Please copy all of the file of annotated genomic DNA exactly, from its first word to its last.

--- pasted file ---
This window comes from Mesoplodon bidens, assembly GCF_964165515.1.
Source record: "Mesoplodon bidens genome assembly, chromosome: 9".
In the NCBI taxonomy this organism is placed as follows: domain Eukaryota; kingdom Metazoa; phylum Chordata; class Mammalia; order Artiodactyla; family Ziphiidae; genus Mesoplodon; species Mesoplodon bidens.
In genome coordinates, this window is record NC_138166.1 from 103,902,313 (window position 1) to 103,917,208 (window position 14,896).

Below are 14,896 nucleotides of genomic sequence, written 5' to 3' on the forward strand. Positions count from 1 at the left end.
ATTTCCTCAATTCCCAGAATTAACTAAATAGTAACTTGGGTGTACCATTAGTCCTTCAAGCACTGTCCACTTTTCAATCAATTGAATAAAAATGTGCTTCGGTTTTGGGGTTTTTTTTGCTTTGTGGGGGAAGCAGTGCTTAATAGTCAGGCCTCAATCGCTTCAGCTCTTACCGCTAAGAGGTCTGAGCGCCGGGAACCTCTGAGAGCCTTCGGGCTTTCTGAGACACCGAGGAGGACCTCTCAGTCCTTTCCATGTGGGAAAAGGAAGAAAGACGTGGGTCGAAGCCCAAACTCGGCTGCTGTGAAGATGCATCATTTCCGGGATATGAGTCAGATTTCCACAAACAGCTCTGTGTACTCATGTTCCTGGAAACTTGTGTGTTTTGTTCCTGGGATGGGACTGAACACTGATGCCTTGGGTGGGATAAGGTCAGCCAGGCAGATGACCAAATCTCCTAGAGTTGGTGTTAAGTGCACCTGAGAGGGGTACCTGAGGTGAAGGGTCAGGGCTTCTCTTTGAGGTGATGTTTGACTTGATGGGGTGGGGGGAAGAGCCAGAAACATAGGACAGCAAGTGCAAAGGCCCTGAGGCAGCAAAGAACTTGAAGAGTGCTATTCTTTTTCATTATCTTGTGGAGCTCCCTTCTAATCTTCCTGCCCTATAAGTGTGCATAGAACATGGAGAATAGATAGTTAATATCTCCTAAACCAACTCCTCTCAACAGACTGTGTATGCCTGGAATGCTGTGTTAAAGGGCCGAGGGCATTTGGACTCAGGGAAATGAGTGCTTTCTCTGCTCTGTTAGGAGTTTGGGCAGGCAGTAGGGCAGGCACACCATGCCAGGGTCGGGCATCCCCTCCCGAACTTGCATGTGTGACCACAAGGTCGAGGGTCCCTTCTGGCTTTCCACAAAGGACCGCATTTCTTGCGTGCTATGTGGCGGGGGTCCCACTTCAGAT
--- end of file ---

This window comes from Mesoplodon bidens, assembly GCF_964165515.1.
Source record: "Mesoplodon bidens genome assembly, chromosome: 9".
In the NCBI taxonomy this organism is placed as follows: domain Eukaryota; kingdom Metazoa; phylum Chordata; class Mammalia; order Artiodactyla; family Ziphiidae; genus Mesoplodon; species Mesoplodon bidens.
In genome coordinates, this window is record NC_138166.1 from 103,902,313 (window position 1) to 103,917,208 (window position 14,896).

Below are 14,896 nucleotides of genomic sequence, written 5' to 3' on the forward strand. Positions count from 1 at the left end.
ATTTCCTCAATTCCCAGAATTAACTAAATAGTAACTTGGGTGTACCATTAGTCCTTCAAGCACTGTCCACTTTTCAATCAATTGAATAAAAATGTGCTTCGGTTTTGGGGTTTTTTTTGCTTTGTGGGGGAAGCAGTGCTTAATAGTCAGGCCTCAATCGCTTCAGCTCTTACCGCTAAGAGGTCTGAGCGCCGGGAACCTCTGAGAGCCTTCGGGCTTTCTGAGACACCGAGGAGGACCTCTCAGTCCTTTCCATGTGGGAAAAGGAAGAAAGACGTGGGTCGAAGCCCAAACTCGGCTGCTGTGAAGATGCATCATTTCCGGGATATGAGTCAGATTTCCACAAACAGCTCTGTGTACTCATGTTCCTGGAAACTTGTGTGTTTTGTTCCTGGGATGGGACTGAACACTGATGCCTTGGGTGGGATAAGGTCAGCCAGGCAGATGACCAAATCTCCTAGAGTTGGTGTTAAGTGCACCTGAGAGGGGTACCTGAGGTGAAGGGTCAGGGCTTCTCTTTGAGGTGATGTTTGACTTGATGGGGTGGGGGGAAGAGCCAGAAACATAGGACAGCAAGTGCAAAGGCCCTGAGGCAGCAAAGAACTTGAAGAGTGCTATTCTTTTTCATTATCTTGTGGAGCTCCCTTCTAATCTTCCTGCCCTATAAGTGTGCATAGAACATGGAGAATAGATAGTTAATATCTCCTAAACCAACTCCTCTCAACAGACTGTGTATGCCTGGAATGCTGTGTTAAAGGGCCGAGGGCATTTGGACTCAGGGAAATGAGTGCTTTCTCTGCTCTGTTAGGAGTTTGGGCAGGCAGTAGGGCAGGCACACCATGCCAGGGTCGGGCATCCCCTCCCGAACTTGCATGTGTGACCACAAGGTCGAGGGTCCCTTCTGGCTTTCCACAAAGGACCGCATTTCTTGCGTGCTATGTGGCGGGGGTCCCACTTCAGAT